PROVO — The sign in the Marriott Center read: "Jimmer, pick your rafter."
Jimmer Fredette and Jackson Emery walked off the Marriott Center floor as Mountain West Conference champions, the final time any BYU basketball players can do so. It was only fitting for the leaders of one of the best teams in school history.
After racing past Wyoming 102-78 on Saturday and securing the regular-season title in the Cougars' final MWC season, BYU cut down the nets. Rings will be ordered, and they now have the No. 1 seed in this week's league tournament in Las Vegas.
This season might have been the best coaching campaign of Dave Rose's career.
One might ask why. After all, he had Jimmer; they have scored 2,570 points.
They stand 28-3 and swept everyone in the Mountain West but New Mexico.
Still, people may not fully understand what it took, the fragile part of balancing it all.
"The second half of the season was as hard to manage as any I've had," said Rose.
Since Jimmermania hit in early January, the Cougars found themselves perched atop a ticking time bomb as pressure mounted almost daily. When the Cougars defeated No. 4 San Diego State on national TV a week ago, it was monumental, a fitting climax.
Then everything went in reverse within 48 hours.
Rose and BYU had to wade through a lot of challenges en route to this MWC title. The biggest of course, was the tempest of the past seven days.
At no time in school history has a BYU athletic team received this much worldwide scrutiny for this extended time. That includes 1984, when LaVell Edwards' football team won the college football's national championship.
No BYU team has ever made SportsCenter, CNN, Good Morning America, Fox News, NBC's Nightly News, Diane Sawyer, Jay Leno in short order, or become Google's top search or the top trending tweet on Twitter like this team.
"People don't realize how hard it is," said Rose. "To manage things after every game is very tough. To have great senior leaders like Jackson Emery and Jimmer Fredette, to have them step up and talk to the team, it means a lot."
In weeks leading up to this past hectic week, Rose needed to make some decisions on how he'd manage pressure, the emotion and demand for his players, especially Fredette.
BYU basketball had to develop the hardness of a woodpecker's beak.
Rose lost 6-foot-9 sophomore starter Chris Collinsworth for the season at the first of the year. For a team missing big bodies, that was a major setback.
Still, protecting his big men in a zone defense, they won.
Back in July, before independence, the MWC gave SDSU, the projected frontrunner, the best schedule — a week off before playing BYU twice. The second break went to defending champion New Mexico — getting BYU immediately after the Aztecs — the latest time was a midweek Lobo date when the Cougars don't practice or meet on Sundays. They dealt with it.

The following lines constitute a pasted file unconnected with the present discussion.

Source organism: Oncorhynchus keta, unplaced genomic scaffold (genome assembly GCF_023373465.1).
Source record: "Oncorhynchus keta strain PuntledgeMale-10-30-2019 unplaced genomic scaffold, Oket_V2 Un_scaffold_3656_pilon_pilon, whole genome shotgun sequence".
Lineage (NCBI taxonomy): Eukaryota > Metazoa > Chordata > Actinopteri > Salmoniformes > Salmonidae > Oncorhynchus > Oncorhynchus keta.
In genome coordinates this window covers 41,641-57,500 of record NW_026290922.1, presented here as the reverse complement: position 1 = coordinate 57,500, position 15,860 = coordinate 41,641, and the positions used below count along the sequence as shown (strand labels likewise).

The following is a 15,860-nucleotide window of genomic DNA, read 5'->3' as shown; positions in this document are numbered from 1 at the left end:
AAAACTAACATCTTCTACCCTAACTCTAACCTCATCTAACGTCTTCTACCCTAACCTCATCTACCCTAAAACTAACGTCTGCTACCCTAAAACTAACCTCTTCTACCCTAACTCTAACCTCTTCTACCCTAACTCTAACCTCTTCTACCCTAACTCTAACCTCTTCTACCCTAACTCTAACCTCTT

BYU's popularity forced Rose to coach more than basketball. He had to delve into marketing, public relations and psychiatry. He's had students camping out for tickets the last six home games, all sellouts. Pressure.
If you think having a superstar is easy, you are wrong. Other players must be managed, regardless of high character and friendships.
In February, the university hosted a teleconference media day during the week so Fredette could do as many interviews as possible. The demand was so high, one senior athletic department official said Fredette could do eight hours of interviews a day.
Rose moved the twice-a-week media availability for local press before practice instead of after; in part to have an end time to interviews so work could get done.
After losing to New Mexico here on Wednesday, recognizing his team's emotional state after losing teammate Brandon Davies to an honor code violation, Rose told his players to take Thursday off and forget about basketball.
At school, for the past two months, Fredette found it hard to attend classes. He was a rock star. Students he sat by in class with relative peace back in October now wanted his autograph, others wanted him at their little brother's birthday party. Add up every 20-second conversation times a hundred and chit-chat became a verbal train with no caboose in sight. It became unmanageable for Fredette on campus and in his private life.
Piles of mail arrived for the star to the basketball office from all over the world. BYU basketball secretary Zeffie Barton took the mail to the Marriott Center floor daily for Fredette to sign items. Sensing how it was looking in front of his teammates, Fredette politely asked Barton if this could be done in her office in private.
In ways few can imagine, the team has endured an exhilarating and exciting emotional ride this season. But it's also been a roller coaster with curves, dips and peaks that Rose has had to manage to avoid an impending implosion.
"At that moment, this one feels like the best," said Rose of his team's MWC title. "Being the last one in the league means something. This team took a lot of shots from some very good teams and now they'll have a banner in the rafter to look at always."
It was only fitting, before All-American Fredette and Rose climbed the ladder to cut down the cotton, Davies made the reach on the steps and take his piece of the net, a non-playing team member of a title team that will be known for all time as one of the very best — regardless of what happens the next two weeks.
"We'll have records to look back on when we're old men," said Fredette. "We'll be taking about this season for the rest of our lives."
Copyright 2015, Deseret News Publishing Company